Commercial Litigation
Corporate Law
Criminal Defense: General Practice
Criminal Defense: White-Collar
First Amendment Law
Litigation – Real Estate
Medical Malpractice Law – Plaintiffs
Mergers & Acquisitions Law
Personal Injury Litigation – Plaintiffs
Real Estate Law
Securities/Capital Markets Law

Best Lawyers has been recognizing Gravel & Shea attorneys as top in their field since 1989, shortly after the organization began. Best Lawyers determines its rankings based on peer-review surveys and interviews, so inclusion is a statement of a firm’s or an attorney’s reputation among those who interact with them in a professional context, whether clients, colleagues, or adversaries.

Gravel & Shea Attorneys Win Land Use Decision at Vermont Supreme Court

trees

Attorneys Bob O’Neill and Matt Stern won a major land use victory for their client with the Vermont Supreme Court’s recent decision in In re Wagner & Guay Permit. O’Neill and Stern represented a property owner in Grand Isle who received a building permit from the local Development Review Board but faced a permit appeal to the Environmental Division of the Vermont Superior Court and ultimately to the Vermont Supreme Court.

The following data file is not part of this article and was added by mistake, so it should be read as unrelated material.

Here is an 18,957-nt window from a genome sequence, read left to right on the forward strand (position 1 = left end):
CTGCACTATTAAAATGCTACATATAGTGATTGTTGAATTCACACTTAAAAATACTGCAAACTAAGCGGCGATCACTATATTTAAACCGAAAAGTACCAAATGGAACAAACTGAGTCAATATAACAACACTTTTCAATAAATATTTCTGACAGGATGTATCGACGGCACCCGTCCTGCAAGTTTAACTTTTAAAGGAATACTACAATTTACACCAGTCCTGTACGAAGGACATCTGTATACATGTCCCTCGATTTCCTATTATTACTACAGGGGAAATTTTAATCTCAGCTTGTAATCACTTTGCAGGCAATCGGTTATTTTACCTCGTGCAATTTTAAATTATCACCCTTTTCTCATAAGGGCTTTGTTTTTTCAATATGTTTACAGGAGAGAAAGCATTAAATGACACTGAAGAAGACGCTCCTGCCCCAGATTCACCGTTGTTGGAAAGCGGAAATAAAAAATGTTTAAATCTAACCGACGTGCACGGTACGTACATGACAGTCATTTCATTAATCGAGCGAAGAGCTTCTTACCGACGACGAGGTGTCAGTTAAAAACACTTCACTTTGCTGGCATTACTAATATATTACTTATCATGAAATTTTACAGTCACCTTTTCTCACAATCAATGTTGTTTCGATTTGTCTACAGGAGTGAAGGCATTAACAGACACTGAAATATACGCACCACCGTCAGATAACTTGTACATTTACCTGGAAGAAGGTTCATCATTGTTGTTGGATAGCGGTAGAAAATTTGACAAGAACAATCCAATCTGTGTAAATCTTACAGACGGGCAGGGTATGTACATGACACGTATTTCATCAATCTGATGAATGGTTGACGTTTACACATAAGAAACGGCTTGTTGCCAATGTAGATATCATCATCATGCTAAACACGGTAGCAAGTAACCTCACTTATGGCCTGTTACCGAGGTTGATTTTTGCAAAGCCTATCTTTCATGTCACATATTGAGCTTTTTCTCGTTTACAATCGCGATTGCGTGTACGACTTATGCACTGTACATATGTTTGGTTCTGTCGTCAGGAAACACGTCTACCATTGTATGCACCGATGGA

At issue in the case was whether the intended location of a new residence in a subdivision purchased and subdivided by the property owner in 1995 satisfied the conditions of the original permit. The Grand Isle Planning Commission approved the 1995 plat plan, which included a provision intended to keep the rural character of the area. To that end, the plat plan and the resulting permit stated that houses on the lots in question must be built within the tree line.

When the property owner recently received a permit from the Development Review Board to build a new residence on two of the undeveloped lots subject to the tree line condition, an adjoining neighbor appealed the permit on the grounds that the plans for the new residence did not satisfy that requirement. At trial, the Environmental Division heard testimony from three Gravel & Shea witnesses, including the town zoning administrator and an expert engineer. During cross examination by Gravel & Shea attorneys, experts for the neighbor – two of their five witnesses – conceded that the property owner’s interpretation of the plat plan and permit was the more appropriate one. Finding the property owner’s testimony most credible, the Environmental Division ruled in favor of Gravel & Shea and upheld the permit.